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Support Local Business with Fundraising Buy Local Campaigns

written by: DebbieHenthorn•edited by: Donna Cosmato•updated: 7/11/2011

A fundraising buy local campaign encourages non-profits and community members to support local businesses.

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    Fundraising Buy Local Campaigns

    Even in an ailing economy, non-profits still need to find ways to raise money. Creative fundraising efforts on a local level keep more of the money in the non-profits’ coffers and encourages people to buy local.

    According to Buy Local Philly, a Philadelphia campaign to encourage support for local businesses, local business-support for non-profits is 350% higher than that from non-locally owned businesses.

    There are several ways to use a fundraising buy local campaign. Asking for donations from a local business is always the first effort a non-profit will make. However, the fundraising has to offer more to the local business owner than a tax deduction.

    Remind the community to buy local

    Publicly acknowledging a local business’ donation is more important than just sending a thank-you letter. Sharing the knowledge that a local business donated a specific item to a fundraiser can entice community members to buy local.

    There is no such thing as “too much" of a thank you when coordinating a fundraising buy local campaign. There should be large signs at fundraising events thanking all those local businesses who may have contributed. While it may cost a few dollars, a thank you letter or advertisement in the local newspaper will let people who didn’t attend the event know that local businesses have contributed.

    A simple buy local fundraiser

    One of the easiest buy local fundraisers to organize is a gift certificate sale. The concept is simple: the non-profit sells gift certificates to local businesses that have been provided at a discount. For example, a pizza shop might agree to provide $10 gift certificates to the non-profit for only $7.50. The non-profit would realize a gain of $2.50 and it is likely that the customer will spend more than the $10 at the pizza shop.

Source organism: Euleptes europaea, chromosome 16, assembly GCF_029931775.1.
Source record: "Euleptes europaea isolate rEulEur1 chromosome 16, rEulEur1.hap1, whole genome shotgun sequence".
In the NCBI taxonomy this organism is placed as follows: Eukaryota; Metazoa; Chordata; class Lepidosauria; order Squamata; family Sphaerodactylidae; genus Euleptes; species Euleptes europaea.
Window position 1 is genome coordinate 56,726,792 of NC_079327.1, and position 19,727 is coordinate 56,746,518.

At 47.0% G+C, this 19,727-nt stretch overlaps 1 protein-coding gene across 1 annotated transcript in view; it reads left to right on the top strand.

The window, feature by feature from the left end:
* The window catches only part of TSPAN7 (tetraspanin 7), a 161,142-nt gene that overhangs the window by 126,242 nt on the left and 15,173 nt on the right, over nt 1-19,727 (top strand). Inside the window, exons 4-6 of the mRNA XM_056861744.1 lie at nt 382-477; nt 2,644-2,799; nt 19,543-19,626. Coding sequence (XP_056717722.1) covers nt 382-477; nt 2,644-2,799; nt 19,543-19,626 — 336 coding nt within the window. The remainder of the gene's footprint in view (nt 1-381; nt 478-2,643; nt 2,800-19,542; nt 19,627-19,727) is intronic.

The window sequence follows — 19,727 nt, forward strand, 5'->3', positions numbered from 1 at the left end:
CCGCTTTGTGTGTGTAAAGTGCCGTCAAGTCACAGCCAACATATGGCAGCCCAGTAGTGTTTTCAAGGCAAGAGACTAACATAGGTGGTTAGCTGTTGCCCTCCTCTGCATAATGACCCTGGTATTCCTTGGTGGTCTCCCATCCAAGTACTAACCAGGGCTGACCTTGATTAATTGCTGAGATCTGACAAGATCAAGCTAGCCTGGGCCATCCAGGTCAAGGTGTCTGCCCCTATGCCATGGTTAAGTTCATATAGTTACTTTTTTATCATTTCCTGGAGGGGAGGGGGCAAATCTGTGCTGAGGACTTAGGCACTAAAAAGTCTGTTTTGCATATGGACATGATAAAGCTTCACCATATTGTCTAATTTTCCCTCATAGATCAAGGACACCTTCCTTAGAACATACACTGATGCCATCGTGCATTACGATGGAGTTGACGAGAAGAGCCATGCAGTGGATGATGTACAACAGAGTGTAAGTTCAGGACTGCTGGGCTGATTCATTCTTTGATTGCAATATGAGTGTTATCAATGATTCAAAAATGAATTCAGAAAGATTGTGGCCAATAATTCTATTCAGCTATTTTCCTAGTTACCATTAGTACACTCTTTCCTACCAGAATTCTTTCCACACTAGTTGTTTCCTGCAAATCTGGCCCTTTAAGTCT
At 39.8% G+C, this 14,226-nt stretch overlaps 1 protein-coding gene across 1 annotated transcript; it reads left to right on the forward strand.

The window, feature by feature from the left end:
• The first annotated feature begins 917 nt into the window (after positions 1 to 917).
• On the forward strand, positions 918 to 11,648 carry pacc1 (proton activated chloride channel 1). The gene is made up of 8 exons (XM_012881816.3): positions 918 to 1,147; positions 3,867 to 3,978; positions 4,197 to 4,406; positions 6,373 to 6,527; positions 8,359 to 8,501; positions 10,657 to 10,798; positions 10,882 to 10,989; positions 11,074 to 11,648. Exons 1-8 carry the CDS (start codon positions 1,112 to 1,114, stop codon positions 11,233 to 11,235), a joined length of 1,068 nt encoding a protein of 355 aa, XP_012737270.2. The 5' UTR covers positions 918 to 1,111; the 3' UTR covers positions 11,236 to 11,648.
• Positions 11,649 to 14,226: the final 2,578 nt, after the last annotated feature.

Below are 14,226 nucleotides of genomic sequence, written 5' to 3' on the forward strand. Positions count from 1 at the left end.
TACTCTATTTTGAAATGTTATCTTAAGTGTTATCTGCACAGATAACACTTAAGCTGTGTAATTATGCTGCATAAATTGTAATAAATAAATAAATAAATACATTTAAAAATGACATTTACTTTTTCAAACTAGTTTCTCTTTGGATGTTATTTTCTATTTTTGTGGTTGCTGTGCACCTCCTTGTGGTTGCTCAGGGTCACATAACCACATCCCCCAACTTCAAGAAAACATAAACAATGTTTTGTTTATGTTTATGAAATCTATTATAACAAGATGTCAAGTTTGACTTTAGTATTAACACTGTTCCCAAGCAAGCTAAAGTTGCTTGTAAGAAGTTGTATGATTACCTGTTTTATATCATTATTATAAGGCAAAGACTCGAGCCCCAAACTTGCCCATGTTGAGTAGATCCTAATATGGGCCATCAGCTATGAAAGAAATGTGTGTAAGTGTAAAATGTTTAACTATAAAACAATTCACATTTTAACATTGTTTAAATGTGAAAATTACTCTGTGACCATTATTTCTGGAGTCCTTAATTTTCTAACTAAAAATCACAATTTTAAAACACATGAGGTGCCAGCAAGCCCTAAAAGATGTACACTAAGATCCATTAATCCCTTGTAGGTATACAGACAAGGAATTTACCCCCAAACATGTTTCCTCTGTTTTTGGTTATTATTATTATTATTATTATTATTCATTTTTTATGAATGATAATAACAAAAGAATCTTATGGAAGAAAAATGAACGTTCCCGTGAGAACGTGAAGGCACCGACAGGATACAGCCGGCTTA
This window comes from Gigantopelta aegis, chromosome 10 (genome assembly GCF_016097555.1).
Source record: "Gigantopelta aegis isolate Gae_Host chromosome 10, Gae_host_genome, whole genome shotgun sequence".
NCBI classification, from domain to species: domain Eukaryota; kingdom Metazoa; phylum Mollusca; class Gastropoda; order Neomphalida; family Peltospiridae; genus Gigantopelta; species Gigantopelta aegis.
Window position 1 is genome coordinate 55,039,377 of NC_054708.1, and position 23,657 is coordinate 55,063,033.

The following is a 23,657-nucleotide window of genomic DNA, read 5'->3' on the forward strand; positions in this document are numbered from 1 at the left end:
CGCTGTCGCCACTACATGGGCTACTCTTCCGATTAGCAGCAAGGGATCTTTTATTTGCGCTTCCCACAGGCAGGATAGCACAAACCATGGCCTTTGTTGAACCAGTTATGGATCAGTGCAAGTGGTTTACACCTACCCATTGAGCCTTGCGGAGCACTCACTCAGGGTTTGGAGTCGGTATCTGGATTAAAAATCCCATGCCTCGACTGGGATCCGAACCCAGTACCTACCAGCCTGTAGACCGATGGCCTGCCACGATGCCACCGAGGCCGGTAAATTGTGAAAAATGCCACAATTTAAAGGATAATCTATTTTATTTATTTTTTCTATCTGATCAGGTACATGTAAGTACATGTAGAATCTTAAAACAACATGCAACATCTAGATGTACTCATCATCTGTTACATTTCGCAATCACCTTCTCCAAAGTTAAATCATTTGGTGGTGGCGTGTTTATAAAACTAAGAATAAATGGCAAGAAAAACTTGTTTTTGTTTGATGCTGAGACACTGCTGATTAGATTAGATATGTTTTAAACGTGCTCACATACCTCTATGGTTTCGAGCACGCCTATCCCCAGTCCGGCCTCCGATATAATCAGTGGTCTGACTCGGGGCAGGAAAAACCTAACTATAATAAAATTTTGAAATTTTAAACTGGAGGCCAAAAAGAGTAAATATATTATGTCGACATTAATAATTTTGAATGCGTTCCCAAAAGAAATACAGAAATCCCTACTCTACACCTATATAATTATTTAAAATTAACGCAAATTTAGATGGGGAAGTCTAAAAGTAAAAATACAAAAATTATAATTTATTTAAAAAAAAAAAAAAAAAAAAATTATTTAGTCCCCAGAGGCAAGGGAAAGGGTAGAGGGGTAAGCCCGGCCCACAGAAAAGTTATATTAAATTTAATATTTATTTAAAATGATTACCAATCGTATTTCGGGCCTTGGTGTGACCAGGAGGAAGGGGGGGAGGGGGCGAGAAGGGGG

While not every local business will agree to reducing the cost of their gift certificate for a fundraiser, almost any type of small local business could be approached. A service station could be asked to provide a discounted oil change. A lawn service might agree to a reduced cost for mowing. Instead of asking these businesses to give away their product or service, the non-profit is promoting them.

    Ask local businesses for discounts, not freebies

    While the least expensive method of hosting a fundraising dinner, such as a spaghetti supper, is to ask for donations of supplies, it is important to remember that local businesses, especially in small towns, are inundated with requests for donations. There are only so many donation dollars to go around.

    Rather than spending a fundraising budget at a mega-mart in another town, asking the local grocery store manager if he can offer a discount supports buy local. The non-profit will save time and money rather than driving to another town. The store manager will remember and even if he wasn’t able to give anything away “this time", that non-profit will be remembered for conducting their fundraiser with a buy local approach.

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